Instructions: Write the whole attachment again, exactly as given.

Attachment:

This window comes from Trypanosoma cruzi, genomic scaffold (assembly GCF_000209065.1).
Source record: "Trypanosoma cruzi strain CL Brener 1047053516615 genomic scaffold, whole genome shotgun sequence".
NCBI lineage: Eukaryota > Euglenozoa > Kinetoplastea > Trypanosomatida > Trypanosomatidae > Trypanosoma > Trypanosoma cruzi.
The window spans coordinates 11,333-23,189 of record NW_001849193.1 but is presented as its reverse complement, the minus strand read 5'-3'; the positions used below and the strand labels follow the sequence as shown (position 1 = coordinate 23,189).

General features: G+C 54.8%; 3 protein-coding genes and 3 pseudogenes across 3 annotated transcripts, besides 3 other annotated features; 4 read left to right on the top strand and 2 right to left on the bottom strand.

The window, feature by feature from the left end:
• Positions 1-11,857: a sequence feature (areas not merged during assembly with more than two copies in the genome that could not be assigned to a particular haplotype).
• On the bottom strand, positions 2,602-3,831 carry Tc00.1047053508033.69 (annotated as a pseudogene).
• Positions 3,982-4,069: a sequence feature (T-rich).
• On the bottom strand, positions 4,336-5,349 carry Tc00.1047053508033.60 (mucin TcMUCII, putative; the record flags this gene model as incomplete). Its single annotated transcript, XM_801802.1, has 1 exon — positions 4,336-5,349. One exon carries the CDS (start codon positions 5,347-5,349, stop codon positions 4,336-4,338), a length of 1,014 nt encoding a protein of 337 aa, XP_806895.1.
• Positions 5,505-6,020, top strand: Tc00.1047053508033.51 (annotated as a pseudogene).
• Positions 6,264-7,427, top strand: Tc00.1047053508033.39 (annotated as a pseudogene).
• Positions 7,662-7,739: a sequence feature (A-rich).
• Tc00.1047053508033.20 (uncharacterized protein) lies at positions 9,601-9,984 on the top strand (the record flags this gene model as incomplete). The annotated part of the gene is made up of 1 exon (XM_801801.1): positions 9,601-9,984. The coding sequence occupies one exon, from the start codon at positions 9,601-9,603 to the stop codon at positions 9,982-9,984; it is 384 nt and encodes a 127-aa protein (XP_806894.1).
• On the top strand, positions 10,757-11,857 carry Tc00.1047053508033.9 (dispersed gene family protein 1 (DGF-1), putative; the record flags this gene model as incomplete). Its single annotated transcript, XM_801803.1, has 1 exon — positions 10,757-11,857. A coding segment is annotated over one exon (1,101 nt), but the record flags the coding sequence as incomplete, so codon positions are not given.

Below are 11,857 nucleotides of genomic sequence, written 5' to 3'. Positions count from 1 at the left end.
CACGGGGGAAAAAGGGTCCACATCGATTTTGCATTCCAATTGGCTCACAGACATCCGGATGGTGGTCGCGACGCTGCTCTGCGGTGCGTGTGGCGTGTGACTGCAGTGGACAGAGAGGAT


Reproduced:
This window comes from Trypanosoma cruzi, genomic scaffold (assembly GCF_000209065.1).
Source record: "Trypanosoma cruzi strain CL Brener 1047053516615 genomic scaffold, whole genome shotgun sequence".
NCBI lineage: Eukaryota > Euglenozoa > Kinetoplastea > Trypanosomatida > Trypanosomatidae > Trypanosoma > Trypanosoma cruzi.
The window spans coordinates 11,333-23,189 of record NW_001849193.1 but is presented as its reverse complement, the minus strand read 5'-3'; the positions used below and the strand labels follow the sequence as shown (position 1 = coordinate 23,189).

General features: G+C 54.8%; 3 protein-coding genes and 3 pseudogenes across 3 annotated transcripts, besides 3 other annotated features; 4 read left to right on the top strand and 2 right to left on the bottom strand.

The window, feature by feature from the left end:
• Positions 1-11,857: a sequence feature (areas not merged during assembly with more than two copies in the genome that could not be assigned to a particular haplotype).
• On the bottom strand, positions 2,602-3,831 carry Tc00.1047053508033.69 (annotated as a pseudogene).
• Positions 3,982-4,069: a sequence feature (T-rich).
• On the bottom strand, positions 4,336-5,349 carry Tc00.1047053508033.60 (mucin TcMUCII, putative; the record flags this gene model as incomplete). Its single annotated transcript, XM_801802.1, has 1 exon — positions 4,336-5,349. One exon carries the CDS (start codon positions 5,347-5,349, stop codon positions 4,336-4,338), a length of 1,014 nt encoding a protein of 337 aa, XP_806895.1.
• Positions 5,505-6,020, top strand: Tc00.1047053508033.51 (annotated as a pseudogene).
• Positions 6,264-7,427, top strand: Tc00.1047053508033.39 (annotated as a pseudogene).
• Positions 7,662-7,739: a sequence feature (A-rich).
• Tc00.1047053508033.20 (uncharacterized protein) lies at positions 9,601-9,984 on the top strand (the record flags this gene model as incomplete). The annotated part of the gene is made up of 1 exon (XM_801801.1): positions 9,601-9,984. The coding sequence occupies one exon, from the start codon at positions 9,601-9,603 to the stop codon at positions 9,982-9,984; it is 384 nt and encodes a 127-aa protein (XP_806894.1).
• On the top strand, positions 10,757-11,857 carry Tc00.1047053508033.9 (dispersed gene family protein 1 (DGF-1), putative; the record flags this gene model as incomplete). Its single annotated transcript, XM_801803.1, has 1 exon — positions 10,757-11,857. A coding segment is annotated over one exon (1,101 nt), but the record flags the coding sequence as incomplete, so codon positions are not given.

Below are 11,857 nucleotides of genomic sequence, written 5' to 3'. Positions count from 1 at the left end.
CACGGGGGAAAAAGGGTCCACATCGATTTTGCATTCCAATTGGCTCACAGACATCCGGATGGTGGTCGCGACGCTGCTCTGCGGTGCGTGTGGCGTGTGACTGCAGTGGACAGAGAGGAT